In what ways does contemporary surveillance reinforce social divisions? How are police and consumer surveillance becoming more similar as they are automated? Are we forced to choose between classical and poststructuralist approaches in explaining surveillance? Why is surveillance both expanding globally and focusing more on the human body? Surveillance Society takes a post-privacy approach to surveillance with a fresh look at the relations between technology and society. Personal data is collected from us all the time, whether we know it or not, through identity numbers, camera images, or increasingly by other means such as fingerprint and retinal scans. This book examines the constant computer-based scrutiny of ordinary daily life for citizens and consumers as they participate in contemporary societies. It argues that to understand what is happening we have to go beyond Orwellian alarms and cries for more privacy to see how such surveillance also reinforces divisions by sorting people into social categories.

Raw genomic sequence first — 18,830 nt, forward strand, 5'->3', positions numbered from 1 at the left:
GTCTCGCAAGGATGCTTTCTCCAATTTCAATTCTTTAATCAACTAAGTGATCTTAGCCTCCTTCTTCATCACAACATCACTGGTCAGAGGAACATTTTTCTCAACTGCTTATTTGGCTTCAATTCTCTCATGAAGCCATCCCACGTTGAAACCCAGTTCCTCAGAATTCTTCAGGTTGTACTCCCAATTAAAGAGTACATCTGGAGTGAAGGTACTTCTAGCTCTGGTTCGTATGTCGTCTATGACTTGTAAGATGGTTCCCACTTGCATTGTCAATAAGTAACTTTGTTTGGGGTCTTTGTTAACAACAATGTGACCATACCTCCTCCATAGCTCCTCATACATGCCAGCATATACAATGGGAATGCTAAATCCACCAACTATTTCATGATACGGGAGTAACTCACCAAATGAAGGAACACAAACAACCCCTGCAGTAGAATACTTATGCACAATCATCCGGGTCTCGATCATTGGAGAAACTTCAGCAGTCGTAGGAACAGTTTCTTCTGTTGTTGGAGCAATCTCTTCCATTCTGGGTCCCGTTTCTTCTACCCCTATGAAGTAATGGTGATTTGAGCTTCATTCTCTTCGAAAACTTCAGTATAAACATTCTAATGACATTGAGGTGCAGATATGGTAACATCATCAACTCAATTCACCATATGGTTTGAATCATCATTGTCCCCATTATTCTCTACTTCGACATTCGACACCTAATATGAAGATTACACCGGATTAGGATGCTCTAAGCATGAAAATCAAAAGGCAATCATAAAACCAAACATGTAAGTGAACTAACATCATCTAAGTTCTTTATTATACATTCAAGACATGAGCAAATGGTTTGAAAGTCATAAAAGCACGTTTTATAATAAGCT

The issues spill over narrow policy and legal boundaries to generate responses at several levels including local consumer groups, internet activism, and international social movements. In this fascinating study, sociologies of new technology and social theories of surveillance are illustrated with examples from North America, Europe, and Pacific Asia. David Lyon provides an invaluable text for undergraduate and postgraduate sociology courses both in social theory and in science, technology and society. It will also appeal much more widely, for example to those with an interest in politics, social control, human geography and public administration.